WARNING: DISTRESSING CONTENT
A former All Black insists he was unaware of any maltreatment of animals before competing in an annual elephant polo tournament in Thailand that has been marred by allegations of abuse and has PETA calling for it to be cancelled.
Steve McDowall, and three other former All Blacks – Olo Brown, Robin Brooke, and Charles Riechelmann – played in the final of the King’s Cup in Bangkok on Sunday.
This was after footage emerged on Friday of some of the elephants being beaten with bullhooks. The footage shared on social media by People for the Ethical Treatment of Animals (PETA), shows at least one trainer (or mahout) striking the animals with the sharp steel-tipped rods resembling fireplace pokers.
BREAKING INVESTIGATION: Elephants are beaten with bullhooks for Thailand's annual King's Cup Elephant Polo Tournament 💔
— PETA Asia (@PETAAsia) March 9, 2018
Tournament host William Heinecke confirmed the abuse to local newspaper Khao Sod and said the trainer involved in the beatings had since been fired. The incident didn’t warrant cancelling the event, he has said.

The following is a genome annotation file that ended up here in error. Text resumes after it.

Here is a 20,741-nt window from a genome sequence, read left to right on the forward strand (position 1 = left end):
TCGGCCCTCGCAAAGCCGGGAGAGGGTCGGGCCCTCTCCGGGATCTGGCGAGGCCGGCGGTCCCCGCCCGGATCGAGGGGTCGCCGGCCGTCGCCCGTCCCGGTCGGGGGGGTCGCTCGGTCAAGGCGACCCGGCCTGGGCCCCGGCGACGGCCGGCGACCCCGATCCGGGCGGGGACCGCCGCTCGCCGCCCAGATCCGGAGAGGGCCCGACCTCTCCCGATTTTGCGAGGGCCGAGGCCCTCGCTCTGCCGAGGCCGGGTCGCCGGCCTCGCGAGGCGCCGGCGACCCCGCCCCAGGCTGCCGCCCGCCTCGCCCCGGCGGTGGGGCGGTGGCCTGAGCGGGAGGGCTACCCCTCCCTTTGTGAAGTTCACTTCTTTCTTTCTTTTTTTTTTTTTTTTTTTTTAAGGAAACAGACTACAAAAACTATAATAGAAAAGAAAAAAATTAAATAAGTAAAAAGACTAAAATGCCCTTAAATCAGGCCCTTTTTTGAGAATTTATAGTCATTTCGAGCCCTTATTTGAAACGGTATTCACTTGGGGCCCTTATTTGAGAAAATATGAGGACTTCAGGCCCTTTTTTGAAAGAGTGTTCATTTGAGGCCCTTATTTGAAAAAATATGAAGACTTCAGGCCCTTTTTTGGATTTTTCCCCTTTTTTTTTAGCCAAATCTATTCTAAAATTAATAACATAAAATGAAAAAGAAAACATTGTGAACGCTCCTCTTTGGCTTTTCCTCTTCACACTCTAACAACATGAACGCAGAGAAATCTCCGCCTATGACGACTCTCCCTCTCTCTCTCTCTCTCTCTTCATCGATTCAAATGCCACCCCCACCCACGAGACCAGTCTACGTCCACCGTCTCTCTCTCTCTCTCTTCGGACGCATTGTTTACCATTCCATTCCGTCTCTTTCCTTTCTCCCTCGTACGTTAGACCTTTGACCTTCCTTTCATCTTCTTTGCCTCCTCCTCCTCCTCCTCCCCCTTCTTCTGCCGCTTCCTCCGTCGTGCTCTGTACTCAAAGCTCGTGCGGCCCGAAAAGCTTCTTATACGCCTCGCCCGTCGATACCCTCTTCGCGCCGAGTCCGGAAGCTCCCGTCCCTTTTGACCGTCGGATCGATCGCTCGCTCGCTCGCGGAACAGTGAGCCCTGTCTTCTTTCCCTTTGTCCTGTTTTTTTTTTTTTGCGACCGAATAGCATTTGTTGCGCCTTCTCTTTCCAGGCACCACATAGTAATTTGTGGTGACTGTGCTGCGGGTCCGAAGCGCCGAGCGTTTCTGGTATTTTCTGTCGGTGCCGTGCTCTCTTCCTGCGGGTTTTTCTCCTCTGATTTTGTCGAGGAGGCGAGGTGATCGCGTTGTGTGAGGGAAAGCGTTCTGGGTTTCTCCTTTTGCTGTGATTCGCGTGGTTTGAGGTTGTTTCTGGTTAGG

“We can’t destroy all of the good things that we’re doing with the other mahouts and the other elephants,” Heinecke said at the conclusion of the tournament.
The “PWC New Zealand All Blacks” has competed at the event before and had no official ties to New Zealand Rugby (NZR) or the All Blacks, McDowall said.
“We weren’t aware of the abuse and as everyone had said, they were totally against the abuse,” McDowall said.
“But that’s an individual that has gone out and done that. That’s not about the people in the tournament. Everyone at that tournament would be totally against that individual abusing that elephant and rightly so should be fired from it and that’s what they’ve done.”
In a statement, PETA Asia vice-president Jason Baker said the trainer’s dismissal wasn’t enough and called for the cancellation of the tournament altogether. According to Baker, the treatment of the elephants in the video was also inconsistent with the event’s claim to “create real and lasting change for elephants in need”.
“They don’t need to fire anyone, they need to cancel the event,” Baker said.